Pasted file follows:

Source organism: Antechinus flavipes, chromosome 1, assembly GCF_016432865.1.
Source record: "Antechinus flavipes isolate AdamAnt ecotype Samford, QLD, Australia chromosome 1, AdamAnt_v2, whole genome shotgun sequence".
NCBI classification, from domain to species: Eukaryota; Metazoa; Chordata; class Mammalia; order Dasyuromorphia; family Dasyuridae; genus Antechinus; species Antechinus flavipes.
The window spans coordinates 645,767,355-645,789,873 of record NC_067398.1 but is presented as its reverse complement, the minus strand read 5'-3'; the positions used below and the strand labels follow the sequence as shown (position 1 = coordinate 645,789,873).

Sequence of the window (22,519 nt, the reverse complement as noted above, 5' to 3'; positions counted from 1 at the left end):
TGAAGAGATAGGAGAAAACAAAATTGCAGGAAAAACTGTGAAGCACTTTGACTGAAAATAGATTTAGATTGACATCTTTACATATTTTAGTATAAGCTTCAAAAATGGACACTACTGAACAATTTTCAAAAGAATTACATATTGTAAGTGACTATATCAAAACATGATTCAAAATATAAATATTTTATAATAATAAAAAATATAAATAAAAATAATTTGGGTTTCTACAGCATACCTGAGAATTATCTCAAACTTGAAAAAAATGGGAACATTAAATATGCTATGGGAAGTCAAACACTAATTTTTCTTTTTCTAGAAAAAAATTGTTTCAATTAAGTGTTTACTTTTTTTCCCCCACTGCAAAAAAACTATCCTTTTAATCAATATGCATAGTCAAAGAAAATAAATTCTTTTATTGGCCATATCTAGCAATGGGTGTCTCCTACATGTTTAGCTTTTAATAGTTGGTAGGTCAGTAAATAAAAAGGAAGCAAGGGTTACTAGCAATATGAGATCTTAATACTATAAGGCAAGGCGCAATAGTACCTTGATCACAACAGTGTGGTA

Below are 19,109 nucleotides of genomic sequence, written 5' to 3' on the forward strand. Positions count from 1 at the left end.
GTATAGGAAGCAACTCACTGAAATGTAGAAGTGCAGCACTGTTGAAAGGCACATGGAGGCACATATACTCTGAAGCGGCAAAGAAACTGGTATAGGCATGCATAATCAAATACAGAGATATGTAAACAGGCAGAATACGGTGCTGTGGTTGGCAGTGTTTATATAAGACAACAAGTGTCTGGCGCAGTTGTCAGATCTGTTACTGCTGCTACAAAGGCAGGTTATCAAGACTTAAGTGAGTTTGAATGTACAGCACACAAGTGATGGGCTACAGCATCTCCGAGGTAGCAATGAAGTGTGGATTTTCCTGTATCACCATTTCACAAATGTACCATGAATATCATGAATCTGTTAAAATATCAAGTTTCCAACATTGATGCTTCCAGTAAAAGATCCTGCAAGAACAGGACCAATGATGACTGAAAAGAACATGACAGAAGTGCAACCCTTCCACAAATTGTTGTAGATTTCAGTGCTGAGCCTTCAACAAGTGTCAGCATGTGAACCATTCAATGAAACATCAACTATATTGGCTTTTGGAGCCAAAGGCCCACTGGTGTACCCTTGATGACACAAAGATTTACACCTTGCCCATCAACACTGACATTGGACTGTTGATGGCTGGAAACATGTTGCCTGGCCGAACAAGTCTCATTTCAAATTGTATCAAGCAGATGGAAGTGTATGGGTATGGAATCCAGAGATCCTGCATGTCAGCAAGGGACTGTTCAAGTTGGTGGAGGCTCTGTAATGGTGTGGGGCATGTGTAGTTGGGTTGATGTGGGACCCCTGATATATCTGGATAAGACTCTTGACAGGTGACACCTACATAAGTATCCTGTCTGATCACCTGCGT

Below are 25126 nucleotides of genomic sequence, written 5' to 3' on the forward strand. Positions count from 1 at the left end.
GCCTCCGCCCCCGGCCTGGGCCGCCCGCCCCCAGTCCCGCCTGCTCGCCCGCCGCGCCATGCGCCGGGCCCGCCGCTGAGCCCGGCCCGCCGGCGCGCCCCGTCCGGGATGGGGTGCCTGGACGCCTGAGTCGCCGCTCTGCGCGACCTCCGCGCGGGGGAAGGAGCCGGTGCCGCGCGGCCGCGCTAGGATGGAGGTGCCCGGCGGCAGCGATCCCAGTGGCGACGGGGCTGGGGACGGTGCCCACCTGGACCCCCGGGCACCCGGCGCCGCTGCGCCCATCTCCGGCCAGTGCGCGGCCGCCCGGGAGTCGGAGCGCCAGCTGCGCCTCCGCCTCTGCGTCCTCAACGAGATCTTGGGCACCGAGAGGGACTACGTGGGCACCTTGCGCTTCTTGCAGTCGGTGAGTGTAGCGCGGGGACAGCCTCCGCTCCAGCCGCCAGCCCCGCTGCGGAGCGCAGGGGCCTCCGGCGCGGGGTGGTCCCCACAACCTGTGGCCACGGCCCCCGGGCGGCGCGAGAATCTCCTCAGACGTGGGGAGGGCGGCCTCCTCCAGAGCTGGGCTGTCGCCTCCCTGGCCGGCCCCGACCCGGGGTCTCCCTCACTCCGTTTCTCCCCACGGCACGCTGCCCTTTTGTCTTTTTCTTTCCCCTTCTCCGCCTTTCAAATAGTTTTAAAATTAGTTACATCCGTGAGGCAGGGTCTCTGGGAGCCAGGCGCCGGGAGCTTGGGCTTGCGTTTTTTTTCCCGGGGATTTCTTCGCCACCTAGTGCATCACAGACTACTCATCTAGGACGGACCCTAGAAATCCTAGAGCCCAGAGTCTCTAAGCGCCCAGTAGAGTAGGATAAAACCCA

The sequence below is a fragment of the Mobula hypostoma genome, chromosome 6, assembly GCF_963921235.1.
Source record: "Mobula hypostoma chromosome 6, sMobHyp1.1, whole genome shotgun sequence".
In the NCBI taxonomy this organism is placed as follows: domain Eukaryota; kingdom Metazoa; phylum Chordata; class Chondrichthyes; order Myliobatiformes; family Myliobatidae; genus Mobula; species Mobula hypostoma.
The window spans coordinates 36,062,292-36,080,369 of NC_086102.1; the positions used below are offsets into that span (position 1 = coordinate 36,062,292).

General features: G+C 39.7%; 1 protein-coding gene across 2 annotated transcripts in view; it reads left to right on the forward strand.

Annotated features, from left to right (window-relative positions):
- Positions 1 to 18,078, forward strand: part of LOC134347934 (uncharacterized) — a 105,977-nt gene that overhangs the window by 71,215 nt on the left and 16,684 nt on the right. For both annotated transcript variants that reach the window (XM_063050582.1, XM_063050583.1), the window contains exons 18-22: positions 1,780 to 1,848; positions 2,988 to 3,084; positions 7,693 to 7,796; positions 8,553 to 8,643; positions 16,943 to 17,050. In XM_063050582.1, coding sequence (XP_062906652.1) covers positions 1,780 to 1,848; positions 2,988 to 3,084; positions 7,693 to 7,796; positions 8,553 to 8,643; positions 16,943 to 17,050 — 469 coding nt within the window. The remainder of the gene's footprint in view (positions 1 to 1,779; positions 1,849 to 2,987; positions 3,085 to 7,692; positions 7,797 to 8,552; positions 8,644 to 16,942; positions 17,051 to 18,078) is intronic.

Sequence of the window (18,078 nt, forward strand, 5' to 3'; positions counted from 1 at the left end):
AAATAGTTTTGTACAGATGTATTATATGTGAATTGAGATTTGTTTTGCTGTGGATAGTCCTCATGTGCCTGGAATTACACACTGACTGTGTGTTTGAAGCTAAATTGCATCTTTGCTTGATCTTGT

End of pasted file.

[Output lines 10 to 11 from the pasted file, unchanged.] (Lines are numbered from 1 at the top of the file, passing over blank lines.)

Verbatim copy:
GCCTCCGCCCCCGGCCTGGGCCGCCCGCCCCCAGTCCCGCCTGCTCGCCCGCCGCGCCATGCGCCGGGCCCGCCGCTGAGCCCGGCCCGCCGGCGCGCCCCGTCCGGGATGGGGTGCCTGGACGCCTGAGTCGCCGCTCTGCGCGACCTCCGCGCGGGGGAAGGAGCCGGTGCCGCGCGGCCGCGCTAGGATGGAGGTGCCCGGCGGCAGCGATCCCAGTGGCGACGGGGCTGGGGACGGTGCCCACCTGGACCCCCGGGCACCCGGCGCCGCTGCGCCCATCTCCGGCCAGTGCGCGGCCGCCCGGGAGTCGGAGCGCCAGCTGCGCCTCCGCCTCTGCGTCCTCAACGAGATCTTGGGCACCGAGAGGGACTACGTGGGCACCTTGCGCTTCTTGCAGTCGGTGAGTGTAGCGCGGGGACAGCCTCCGCTCCAGCCGCCAGCCCCGCTGCGGAGCGCAGGGGCCTCCGGCGCGGGGTGGTCCCCACAACCTGTGGCCACGGCCCCCGGGCGGCGCGAGAATCTCCTCAGACGTGGGGAGGGCGGCCTCCTCCAGAGCTGGGCTGTCGCCTCCCTGGCCGGCCCCGACCCGGGGTCTCCCTCACTCCGTTTCTCCCCACGGCACGCTGCCCTTTTGTCTTTTTCTTTCCCCTTCTCCGCCTTTCAAATAGTTTTAAAATTAGTTACATCCGTGAGGCAGGGTCTCTGGGAGCCAGGCGCCGGGAGCTTGGGCTTGCGTTTTTTTTCCCGGGGATTTCTTCGCCACCTAGTGCATCACAGACTACTCATCTAGGACGGACCCTAGAAATCCTAGAGCCCAGAGTCTCTAAGCGCCCAGTAGAGTAGGATAAAACCCA

The sequence below is a fragment of the Mobula hypostoma genome, chromosome 6, assembly GCF_963921235.1.